Saturday, March 28, 2020

Military Back on the Streets As Chile Goes on Coronavirus Lockdown

Chile has locked itself down to fight the spread of coronavirus, and the president has ordered the armed forces to help enforce the quarantine. Chile closed its borders, imposed a nighttime curfew and placed limits on gatherings and movement. The military also is being tasked with sanitation work and is deploying field hospitals. The armed forces' response is similar to what they've done in natural disasters in the past, when troops responded with mobile hospitals and humanitarian aid. It's the second time in six months that President Sebastian Piñera calls on the military to patrol the country. In October, Piñera sent out the military to help quell violent protests across Chile. Soldiers returned to their barracks after a 10-day deployment, but the government left open the option to again use the military to safeguard critical infrastructure. With a medical crisis being the new mission, the Army, Navy and Air Force (FACH) find themselves in a less-controversial role than in October.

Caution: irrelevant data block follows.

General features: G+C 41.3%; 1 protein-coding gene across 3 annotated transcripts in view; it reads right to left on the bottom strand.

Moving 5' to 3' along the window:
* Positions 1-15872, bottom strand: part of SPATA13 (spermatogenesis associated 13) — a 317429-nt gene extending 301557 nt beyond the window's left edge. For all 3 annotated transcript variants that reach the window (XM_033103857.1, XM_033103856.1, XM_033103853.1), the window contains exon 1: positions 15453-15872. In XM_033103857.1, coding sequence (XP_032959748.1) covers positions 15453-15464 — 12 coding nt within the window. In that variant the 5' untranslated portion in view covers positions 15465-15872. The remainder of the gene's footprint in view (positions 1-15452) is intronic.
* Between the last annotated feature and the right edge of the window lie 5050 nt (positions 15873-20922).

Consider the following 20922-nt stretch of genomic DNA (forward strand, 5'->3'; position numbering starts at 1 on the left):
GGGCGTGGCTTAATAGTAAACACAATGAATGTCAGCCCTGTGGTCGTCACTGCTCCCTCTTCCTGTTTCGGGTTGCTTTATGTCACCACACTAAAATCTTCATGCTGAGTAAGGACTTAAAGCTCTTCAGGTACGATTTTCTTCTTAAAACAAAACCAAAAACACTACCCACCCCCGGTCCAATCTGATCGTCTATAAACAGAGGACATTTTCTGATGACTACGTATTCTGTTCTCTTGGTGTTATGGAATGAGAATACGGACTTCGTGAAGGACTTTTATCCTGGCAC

Sunday, March 1, 2020

Hercules Investigation Focuses on Dangerous Load, Malfunctions

Nearly three months after an Air Force C-130 Hercules was lost near Antartica, investigators are turning their attention from an accidental cause to a malfunction or even negligence. A report in El Mercurio notes that the plane was carrying a dangerous load. Whatever material was in the plane, it was cleared by FACh maintenance for the flight. Also, investigators are looking into two malfunctions known to have occurred on the flight, which went down Dec. 9, killing all on board.

Wednesday, December 11, 2019

Hercules Plane Lost at Sea; Searchers Find Debris, Parts

A piece of the missing Herc?